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Middle School Food Safety Lessons

Lesson 1 The 4Cs ofUSDA Scientists Food Safety
National Health Education Standards
(grades 5-8)
1:1; 1:8; 3:4; 6:3
time: 45 minutes
teacher note
This lesson is discrete and can be taught as a single lesson or in conjunction with others in this series. The Teacher Resources include pre-and post-tests for this lesson; these may be used at the teacher's discretion. The lesson includes five activities.
Student Learning Objectives
  1. Students will learn how the 4Cs of Food Safety (Cooking, Chilling, Cleaning, and Combating Cross-Contamination) control bacteria.
  2. Students will learn an estimate of the number of people affected with foodborne illnesses in the United States.
  3. Students will understand that it's everyone's responsibility to control the spread of bacteria—from the farmer, food processor, persons who transports the food, people who work in markets and restaurants, to the consumer.
Required Materials
  • A hamburger, glass of orange juice, and a salad (optional)
  • Hot plate and skillet (optional)
  • A food model or a picture of food
  • Food Safety A to Z Reference Guide* (See the following terms—Bacteria, Centers for Disease Control and Prevention, Deoxyribonucleic Acid, Escherichia coli O 157:H7, Farm-to-Table Continuum, Foodborne Illness, Four Steps to Food Safety, Pathogen, pH.) Also see the 4Cs section beginning on page 54.
  • Food Safety Farm to Table* for each student from Food Safety A to Z Reference Guide* (
  • Science and Our Food Supply: Investigating Food Safety from Farm to Table; Teacher's Guide for Middle Level Science Classrooms (2001)*
  • Food models or pictures of food if authentic food is not being used.
  • Small notebook, or pad (for taking student food orders) If you are "game," a waitress apron and cap.
  • Dr. X and the Quest for Food Safety video, Module 1, Understanding Bacteria* and Teacher Resource with student questions.
  • Remind students to bring a notebook in to store materials related to food safety.

    *Publications and videos listed above may be obtained from the National Science Teacher's Association,

  • If you wish to use authentic food, purchase or obtain from food services 1/4 pound of hamburger meat, salad foods for one salad, and orange juice for one glass.
  • Bring a skillet from home or borrow from school food service.
  • Locate and bring in a hot plate.
  • Set up a hot plate and skillet to cook the hamburger as students enter the room. Have salad and orange juice visible.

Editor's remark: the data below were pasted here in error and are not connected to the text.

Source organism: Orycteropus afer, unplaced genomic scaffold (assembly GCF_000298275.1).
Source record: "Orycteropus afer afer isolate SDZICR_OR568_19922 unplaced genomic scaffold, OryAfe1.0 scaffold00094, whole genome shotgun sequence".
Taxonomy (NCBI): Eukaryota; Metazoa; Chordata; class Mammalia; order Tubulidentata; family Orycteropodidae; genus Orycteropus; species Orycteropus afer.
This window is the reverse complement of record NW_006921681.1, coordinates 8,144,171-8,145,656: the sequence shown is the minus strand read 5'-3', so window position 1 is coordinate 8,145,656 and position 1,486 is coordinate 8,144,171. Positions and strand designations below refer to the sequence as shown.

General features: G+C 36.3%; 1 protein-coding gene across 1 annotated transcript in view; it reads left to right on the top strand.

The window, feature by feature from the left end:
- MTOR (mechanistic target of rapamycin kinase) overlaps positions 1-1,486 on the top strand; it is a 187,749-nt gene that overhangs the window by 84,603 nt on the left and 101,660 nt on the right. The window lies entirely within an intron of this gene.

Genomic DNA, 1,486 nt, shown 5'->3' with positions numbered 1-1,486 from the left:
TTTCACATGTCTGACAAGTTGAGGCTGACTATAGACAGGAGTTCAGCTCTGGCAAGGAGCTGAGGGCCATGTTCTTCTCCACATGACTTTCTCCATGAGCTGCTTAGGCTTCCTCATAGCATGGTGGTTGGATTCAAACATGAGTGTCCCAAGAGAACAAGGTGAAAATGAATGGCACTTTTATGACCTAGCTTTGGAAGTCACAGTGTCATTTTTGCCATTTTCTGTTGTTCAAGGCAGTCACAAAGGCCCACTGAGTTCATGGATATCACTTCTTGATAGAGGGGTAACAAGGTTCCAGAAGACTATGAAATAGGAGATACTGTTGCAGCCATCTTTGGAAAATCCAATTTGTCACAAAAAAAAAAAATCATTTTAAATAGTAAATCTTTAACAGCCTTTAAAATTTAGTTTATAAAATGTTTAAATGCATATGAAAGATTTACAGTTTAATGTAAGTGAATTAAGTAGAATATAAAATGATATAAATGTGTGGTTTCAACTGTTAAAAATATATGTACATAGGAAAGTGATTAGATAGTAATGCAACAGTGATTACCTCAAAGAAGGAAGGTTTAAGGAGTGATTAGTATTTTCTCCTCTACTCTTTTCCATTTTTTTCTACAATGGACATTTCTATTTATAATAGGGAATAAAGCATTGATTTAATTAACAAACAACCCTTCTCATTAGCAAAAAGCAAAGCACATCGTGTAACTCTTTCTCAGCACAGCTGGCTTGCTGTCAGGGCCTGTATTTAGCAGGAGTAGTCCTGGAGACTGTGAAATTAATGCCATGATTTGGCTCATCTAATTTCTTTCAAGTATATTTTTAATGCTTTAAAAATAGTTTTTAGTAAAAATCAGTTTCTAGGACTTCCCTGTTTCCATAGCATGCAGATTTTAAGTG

• As students walk in, be cooking a hamburger to entice their senses. Other options are to post a large picture of the food in a conspicuous place, use food models, or dress up as a waiter/waitress. You can wear an apron and have a pad and a pen readily available for taking your students' orders. As the students come in, let them comment on the food. Don't give students an explanation. Let the atmosphere stimulate their curiosity.
  • If teaching a number of lessons, prepare Family Letter for each student.
  • Place this information of the black board:
    Foodborne Illness in the U.S. (1999 estimates):
    76 million illnesses
    325,000 hospitalizations
    5,000 deaths
    (Source: Centers for Disease Control and Prevention)
  • Duplicate Teacher Resource Questions for Reviewing Video for each student.
  • Ask that a video tape recorder and screen be placed in your room.
  • Duplicate the enclosed Family Letter on school stationery and place in envelopes to send home with students at end of this lesson, if you are teaching all five lessons.
Teacher note: Students should not consume any food used in this lesson.
teacher note

This lesson was drawn from the first lesson in Science and Our Food Supply: Investigating Food Safety from Farm to Table: Teacher's Guide for Middle Level Science Classroom (National Science Teacher's Association). This innovative and supplemental curriculum introduces students to the fundamentals of microbiology while at the same time imparting important public health information.*

The curricula found in Science Our Food Supply were developed in cooperation with the U.S. Food and Drug Administration (FDA). The curriculum that you will be using draws only from public health lessons—not laboratory lessons—which are also available in Science and Our Food Supply. The lessons have all been tested by an experienced team of middle level teachers and meet National Science Education Standards.

*Permission has been granted in advance for the reproduction of these print materials in their entirety.
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